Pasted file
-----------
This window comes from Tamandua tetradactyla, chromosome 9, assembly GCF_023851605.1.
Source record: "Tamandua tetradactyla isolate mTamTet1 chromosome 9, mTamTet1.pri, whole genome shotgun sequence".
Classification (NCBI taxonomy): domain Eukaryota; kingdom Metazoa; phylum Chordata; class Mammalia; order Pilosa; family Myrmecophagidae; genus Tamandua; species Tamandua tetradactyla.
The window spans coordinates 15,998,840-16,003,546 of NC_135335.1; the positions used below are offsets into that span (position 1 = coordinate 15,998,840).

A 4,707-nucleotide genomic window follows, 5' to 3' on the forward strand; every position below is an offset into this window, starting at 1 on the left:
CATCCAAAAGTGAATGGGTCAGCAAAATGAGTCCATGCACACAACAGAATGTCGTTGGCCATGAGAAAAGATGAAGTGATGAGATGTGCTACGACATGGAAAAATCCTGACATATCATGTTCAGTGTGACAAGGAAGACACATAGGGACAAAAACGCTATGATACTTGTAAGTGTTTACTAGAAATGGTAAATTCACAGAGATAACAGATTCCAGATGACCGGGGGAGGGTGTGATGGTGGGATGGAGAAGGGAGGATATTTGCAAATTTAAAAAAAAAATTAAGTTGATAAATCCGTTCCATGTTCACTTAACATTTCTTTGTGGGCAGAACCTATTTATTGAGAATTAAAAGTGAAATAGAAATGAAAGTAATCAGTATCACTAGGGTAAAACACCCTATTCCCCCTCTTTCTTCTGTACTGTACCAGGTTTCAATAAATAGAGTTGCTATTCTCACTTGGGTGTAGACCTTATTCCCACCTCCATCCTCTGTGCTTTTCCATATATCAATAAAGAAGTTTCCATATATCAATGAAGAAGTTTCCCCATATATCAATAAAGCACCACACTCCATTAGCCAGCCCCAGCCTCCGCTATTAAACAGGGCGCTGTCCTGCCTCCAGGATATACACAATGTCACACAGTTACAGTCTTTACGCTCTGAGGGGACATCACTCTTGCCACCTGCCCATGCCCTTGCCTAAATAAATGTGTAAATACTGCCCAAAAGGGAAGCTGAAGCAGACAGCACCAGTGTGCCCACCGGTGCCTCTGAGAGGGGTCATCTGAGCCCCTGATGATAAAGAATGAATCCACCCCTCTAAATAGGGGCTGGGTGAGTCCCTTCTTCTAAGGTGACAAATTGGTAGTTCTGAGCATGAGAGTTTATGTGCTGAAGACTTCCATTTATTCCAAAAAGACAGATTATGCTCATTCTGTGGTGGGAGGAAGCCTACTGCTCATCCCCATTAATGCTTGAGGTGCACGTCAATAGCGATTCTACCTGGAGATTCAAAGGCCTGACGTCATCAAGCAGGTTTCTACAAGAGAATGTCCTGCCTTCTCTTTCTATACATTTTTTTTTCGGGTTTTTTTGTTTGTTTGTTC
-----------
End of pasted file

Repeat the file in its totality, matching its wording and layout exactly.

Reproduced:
This window comes from Tamandua tetradactyla, chromosome 9, assembly GCF_023851605.1.
Source record: "Tamandua tetradactyla isolate mTamTet1 chromosome 9, mTamTet1.pri, whole genome shotgun sequence".
Classification (NCBI taxonomy): domain Eukaryota; kingdom Metazoa; phylum Chordata; class Mammalia; order Pilosa; family Myrmecophagidae; genus Tamandua; species Tamandua tetradactyla.
The window spans coordinates 15,998,840-16,003,546 of NC_135335.1; the positions used below are offsets into that span (position 1 = coordinate 15,998,840).

A 4,707-nucleotide genomic window follows, 5' to 3' on the forward strand; every position below is an offset into this window, starting at 1 on the left:
CATCCAAAAGTGAATGGGTCAGCAAAATGAGTCCATGCACACAACAGAATGTCGTTGGCCATGAGAAAAGATGAAGTGATGAGATGTGCTACGACATGGAAAAATCCTGACATATCATGTTCAGTGTGACAAGGAAGACACATAGGGACAAAAACGCTATGATACTTGTAAGTGTTTACTAGAAATGGTAAATTCACAGAGATAACAGATTCCAGATGACCGGGGGAGGGTGTGATGGTGGGATGGAGAAGGGAGGATATTTGCAAATTTAAAAAAAAAATTAAGTTGATAAATCCGTTCCATGTTCACTTAACATTTCTTTGTGGGCAGAACCTATTTATTGAGAATTAAAAGTGAAATAGAAATGAAAGTAATCAGTATCACTAGGGTAAAACACCCTATTCCCCCTCTTTCTTCTGTACTGTACCAGGTTTCAATAAATAGAGTTGCTATTCTCACTTGGGTGTAGACCTTATTCCCACCTCCATCCTCTGTGCTTTTCCATATATCAATAAAGAAGTTTCCATATATCAATGAAGAAGTTTCCCCATATATCAATAAAGCACCACACTCCATTAGCCAGCCCCAGCCTCCGCTATTAAACAGGGCGCTGTCCTGCCTCCAGGATATACACAATGTCACACAGTTACAGTCTTTACGCTCTGAGGGGACATCACTCTTGCCACCTGCCCATGCCCTTGCCTAAATAAATGTGTAAATACTGCCCAAAAGGGAAGCTGAAGCAGACAGCACCAGTGTGCCCACCGGTGCCTCTGAGAGGGGTCATCTGAGCCCCTGATGATAAAGAATGAATCCACCCCTCTAAATAGGGGCTGGGTGAGTCCCTTCTTCTAAGGTGACAAATTGGTAGTTCTGAGCATGAGAGTTTATGTGCTGAAGACTTCCATTTATTCCAAAAAGACAGATTATGCTCATTCTGTGGTGGGAGGAAGCCTACTGCTCATCCCCATTAATGCTTGAGGTGCACGTCAATAGCGATTCTACCTGGAGATTCAAAGGCCTGACGTCATCAAGCAGGTTTCTACAAGAGAATGTCCTGCCTTCTCTTTCTATACATTTTTTTTTCGGGTTTTTTTGTTTGTTTGTTC